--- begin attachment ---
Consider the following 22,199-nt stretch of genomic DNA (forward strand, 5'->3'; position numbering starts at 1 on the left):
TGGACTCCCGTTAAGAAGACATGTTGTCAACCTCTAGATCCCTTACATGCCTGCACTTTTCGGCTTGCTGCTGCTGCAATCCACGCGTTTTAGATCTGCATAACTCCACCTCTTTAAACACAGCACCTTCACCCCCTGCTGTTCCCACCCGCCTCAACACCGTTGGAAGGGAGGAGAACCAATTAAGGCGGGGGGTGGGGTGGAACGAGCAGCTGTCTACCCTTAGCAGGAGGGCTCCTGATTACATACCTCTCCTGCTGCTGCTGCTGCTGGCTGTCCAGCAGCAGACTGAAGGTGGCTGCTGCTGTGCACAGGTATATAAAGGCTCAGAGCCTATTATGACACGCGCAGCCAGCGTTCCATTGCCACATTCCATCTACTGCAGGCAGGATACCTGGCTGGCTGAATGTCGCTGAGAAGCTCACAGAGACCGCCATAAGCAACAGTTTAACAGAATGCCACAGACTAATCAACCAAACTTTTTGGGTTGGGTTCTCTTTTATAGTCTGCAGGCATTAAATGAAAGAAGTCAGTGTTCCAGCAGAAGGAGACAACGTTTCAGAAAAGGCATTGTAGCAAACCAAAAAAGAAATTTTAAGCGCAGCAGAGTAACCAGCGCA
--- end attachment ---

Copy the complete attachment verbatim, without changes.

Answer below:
Consider the following 22,199-nt stretch of genomic DNA (forward strand, 5'->3'; position numbering starts at 1 on the left):
TGGACTCCCGTTAAGAAGACATGTTGTCAACCTCTAGATCCCTTACATGCCTGCACTTTTCGGCTTGCTGCTGCTGCAATCCACGCGTTTTAGATCTGCATAACTCCACCTCTTTAAACACAGCACCTTCACCCCCTGCTGTTCCCACCCGCCTCAACACCGTTGGAAGGGAGGAGAACCAATTAAGGCGGGGGGTGGGGTGGAACGAGCAGCTGTCTACCCTTAGCAGGAGGGCTCCTGATTACATACCTCTCCTGCTGCTGCTGCTGCTGGCTGTCCAGCAGCAGACTGAAGGTGGCTGCTGCTGTGCACAGGTATATAAAGGCTCAGAGCCTATTATGACACGCGCAGCCAGCGTTCCATTGCCACATTCCATCTACTGCAGGCAGGATACCTGGCTGGCTGAATGTCGCTGAGAAGCTCACAGAGACCGCCATAAGCAACAGTTTAACAGAATGCCACAGACTAATCAACCAAACTTTTTGGGTTGGGTTCTCTTTTATAGTCTGCAGGCATTAAATGAAAGAAGTCAGTGTTCCAGCAGAAGGAGACAACGTTTCAGAAAAGGCATTGTAGCAAACCAAAAAAGAAATTTTAAGCGCAGCAGAGTAACCAGCGCA